(RxWiki News) File this under things that just make sense: Providing HIV testing to people in drug abuse treatment programs. But currently, less than half of community-based programs make it available.
A new study has found that providing on-site testing at substance abuse programs is a cost-effective way to diagnose HIV.
It's important because injection drug users are a high-risk group for HIV, but many never learn their status and may unknowingly spread the virus to others.
"Know your status: Get tested for HIV."
The study was conducted by researchers at Weill Cornell Medical College, led by Dr. Bruce Shackman in the Department of Public Health. Dr. Shackman specializes in reviewing the evaluating the economic side of health interventions.
The President's National HIV/AIDS strategy calls for combining HIV screening and prevention counseling with substance abuse programs.
But previous studies have shown that less than half of community-based rehab programs actually make HIV testing available, whether the tests are done on-site, or patients are referred to an outside testing site.
Drug users are at high risk for HIV, because they're more likely to engage in risky behaviors like using dirty needles to inject, and having unprotected sex. Yet only 49 percent of injection drug users report having been tested.
The researchers set out to evaluate the cost-effectiveness of integrating HIV testing strategies in drug abuse treatment programs.
Back in 2009, The National Drug Abuse Treatment Clinical Trials Network conducted a study testing out three different ways of testing: Referring patients to an off-site testing facility, a basic rapid-results HIV test on-site, and the rapid-results test on-site with follow-up counseling.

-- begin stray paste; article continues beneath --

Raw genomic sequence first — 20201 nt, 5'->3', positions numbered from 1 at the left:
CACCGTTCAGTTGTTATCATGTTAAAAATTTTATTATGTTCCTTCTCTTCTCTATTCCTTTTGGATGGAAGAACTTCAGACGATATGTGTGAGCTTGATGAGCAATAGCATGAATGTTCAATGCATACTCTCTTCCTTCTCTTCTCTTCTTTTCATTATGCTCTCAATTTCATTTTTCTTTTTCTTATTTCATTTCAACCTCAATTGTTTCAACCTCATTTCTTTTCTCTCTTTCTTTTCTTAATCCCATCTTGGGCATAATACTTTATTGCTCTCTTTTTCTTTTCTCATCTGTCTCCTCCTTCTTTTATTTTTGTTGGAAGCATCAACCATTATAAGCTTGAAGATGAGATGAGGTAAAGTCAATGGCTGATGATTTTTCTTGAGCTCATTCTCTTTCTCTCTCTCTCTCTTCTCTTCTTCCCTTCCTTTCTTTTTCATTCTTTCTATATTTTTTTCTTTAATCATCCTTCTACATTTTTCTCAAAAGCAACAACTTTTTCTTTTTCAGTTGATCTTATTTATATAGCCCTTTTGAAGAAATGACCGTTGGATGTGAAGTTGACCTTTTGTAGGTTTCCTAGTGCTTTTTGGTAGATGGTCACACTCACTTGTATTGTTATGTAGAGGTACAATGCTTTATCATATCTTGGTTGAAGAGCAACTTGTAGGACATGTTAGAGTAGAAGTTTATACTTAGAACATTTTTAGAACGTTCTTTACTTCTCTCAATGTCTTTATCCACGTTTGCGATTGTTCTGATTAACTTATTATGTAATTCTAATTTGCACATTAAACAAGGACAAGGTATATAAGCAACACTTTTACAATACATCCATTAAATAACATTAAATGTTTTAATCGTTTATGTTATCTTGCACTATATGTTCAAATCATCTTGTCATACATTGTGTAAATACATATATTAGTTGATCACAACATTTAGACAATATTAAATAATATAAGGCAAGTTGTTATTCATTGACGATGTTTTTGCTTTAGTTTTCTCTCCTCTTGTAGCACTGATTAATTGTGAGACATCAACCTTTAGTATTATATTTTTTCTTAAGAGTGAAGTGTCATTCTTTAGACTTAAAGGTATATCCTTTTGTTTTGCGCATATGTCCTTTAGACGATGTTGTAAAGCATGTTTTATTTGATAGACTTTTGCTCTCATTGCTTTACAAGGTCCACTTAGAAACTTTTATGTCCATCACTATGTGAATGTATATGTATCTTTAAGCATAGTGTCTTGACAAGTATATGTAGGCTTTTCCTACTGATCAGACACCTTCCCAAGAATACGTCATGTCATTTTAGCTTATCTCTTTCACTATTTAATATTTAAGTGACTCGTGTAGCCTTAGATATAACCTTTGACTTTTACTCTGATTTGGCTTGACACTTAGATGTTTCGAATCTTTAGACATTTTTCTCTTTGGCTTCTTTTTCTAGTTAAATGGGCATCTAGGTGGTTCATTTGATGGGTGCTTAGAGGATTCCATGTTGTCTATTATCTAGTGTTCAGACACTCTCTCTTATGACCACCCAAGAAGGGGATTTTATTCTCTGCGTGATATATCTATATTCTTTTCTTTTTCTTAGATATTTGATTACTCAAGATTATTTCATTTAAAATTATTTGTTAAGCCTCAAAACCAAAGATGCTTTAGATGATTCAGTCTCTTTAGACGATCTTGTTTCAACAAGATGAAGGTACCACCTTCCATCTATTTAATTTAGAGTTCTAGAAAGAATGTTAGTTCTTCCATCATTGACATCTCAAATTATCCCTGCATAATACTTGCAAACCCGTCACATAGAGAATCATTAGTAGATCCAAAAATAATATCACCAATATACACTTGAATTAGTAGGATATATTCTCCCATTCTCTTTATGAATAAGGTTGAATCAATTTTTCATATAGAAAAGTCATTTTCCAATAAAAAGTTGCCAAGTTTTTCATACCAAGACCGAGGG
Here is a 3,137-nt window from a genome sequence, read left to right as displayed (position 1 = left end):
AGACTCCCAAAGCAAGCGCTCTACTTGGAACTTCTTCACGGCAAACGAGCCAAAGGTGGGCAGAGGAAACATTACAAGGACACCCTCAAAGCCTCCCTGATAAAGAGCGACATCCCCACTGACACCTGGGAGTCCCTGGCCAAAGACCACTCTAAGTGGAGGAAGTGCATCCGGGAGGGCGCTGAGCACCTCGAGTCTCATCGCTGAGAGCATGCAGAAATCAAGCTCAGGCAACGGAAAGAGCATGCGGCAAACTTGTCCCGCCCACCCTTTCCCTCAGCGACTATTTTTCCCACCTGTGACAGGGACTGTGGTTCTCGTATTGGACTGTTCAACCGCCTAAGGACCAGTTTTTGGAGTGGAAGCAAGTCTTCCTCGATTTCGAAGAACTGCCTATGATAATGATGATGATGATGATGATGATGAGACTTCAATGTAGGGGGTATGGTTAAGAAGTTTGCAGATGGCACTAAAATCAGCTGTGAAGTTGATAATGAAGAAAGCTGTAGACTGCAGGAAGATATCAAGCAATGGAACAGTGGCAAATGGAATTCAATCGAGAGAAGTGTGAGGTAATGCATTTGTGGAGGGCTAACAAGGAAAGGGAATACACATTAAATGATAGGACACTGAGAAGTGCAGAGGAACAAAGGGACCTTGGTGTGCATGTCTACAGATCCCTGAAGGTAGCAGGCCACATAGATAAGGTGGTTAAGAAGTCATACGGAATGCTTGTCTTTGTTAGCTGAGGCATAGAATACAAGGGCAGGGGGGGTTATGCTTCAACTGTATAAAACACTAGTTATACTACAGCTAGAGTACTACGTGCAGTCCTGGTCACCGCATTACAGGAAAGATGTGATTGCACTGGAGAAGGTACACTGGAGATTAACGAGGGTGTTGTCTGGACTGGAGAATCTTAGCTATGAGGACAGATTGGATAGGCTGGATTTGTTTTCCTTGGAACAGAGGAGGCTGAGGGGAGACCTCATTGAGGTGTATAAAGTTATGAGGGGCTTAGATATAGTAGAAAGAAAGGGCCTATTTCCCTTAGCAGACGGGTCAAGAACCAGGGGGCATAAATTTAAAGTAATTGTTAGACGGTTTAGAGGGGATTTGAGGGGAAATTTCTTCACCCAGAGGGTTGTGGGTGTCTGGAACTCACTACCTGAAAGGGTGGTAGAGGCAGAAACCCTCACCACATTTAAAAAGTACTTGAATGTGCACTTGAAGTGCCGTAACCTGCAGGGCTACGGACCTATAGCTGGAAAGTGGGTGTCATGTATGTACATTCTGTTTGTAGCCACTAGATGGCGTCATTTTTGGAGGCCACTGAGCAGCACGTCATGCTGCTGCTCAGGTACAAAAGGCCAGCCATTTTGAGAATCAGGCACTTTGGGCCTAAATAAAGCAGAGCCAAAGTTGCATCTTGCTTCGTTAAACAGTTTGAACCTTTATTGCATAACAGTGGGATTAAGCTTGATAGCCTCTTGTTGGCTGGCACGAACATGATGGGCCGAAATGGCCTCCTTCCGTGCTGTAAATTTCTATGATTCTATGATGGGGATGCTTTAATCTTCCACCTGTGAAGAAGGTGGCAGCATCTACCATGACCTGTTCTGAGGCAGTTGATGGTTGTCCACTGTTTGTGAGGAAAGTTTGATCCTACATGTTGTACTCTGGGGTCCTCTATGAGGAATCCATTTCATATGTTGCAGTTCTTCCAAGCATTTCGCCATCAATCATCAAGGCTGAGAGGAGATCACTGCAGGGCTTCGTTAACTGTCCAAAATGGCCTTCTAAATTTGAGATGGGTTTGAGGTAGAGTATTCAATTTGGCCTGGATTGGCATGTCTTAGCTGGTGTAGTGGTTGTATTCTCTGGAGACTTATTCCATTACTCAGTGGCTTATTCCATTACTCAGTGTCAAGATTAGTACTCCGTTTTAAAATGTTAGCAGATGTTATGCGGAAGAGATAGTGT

The study had found that 80 percent of patients who were offered an on-site testing option got tested and learned their results. That's compared to 20 percent who had the option of going off-site for testing.
Dr. Shackman's team used the data from the 2009 to do their cost analysis. With a computer simulated model, they were able to predict life expectancy, and lifetime costs.
An important part of the study was determining a measurement called “quality-adjusted life years” (QALYs), which is based on the number of years of someone's life that would be added by getting tested for HIV. It takes into account the quality of life that the person would lead during each year.
They found that on-site testing, without risk reduction counseling, provided the biggest bang for the buck.
Providing the counseling was 90 percent more expensive, and did not seem to have a significant effect on the patients behavior.
"We found that on-site testing with a description of the testing procedure, without pre-test risk-reduction counseling, resulted in a beneficial cost-effectiveness ratio. This strategy provides better value than off-site referral,” said Dr. Shackman.
The study was published in September 2012 in the journal Drug and Alcohol Dependence.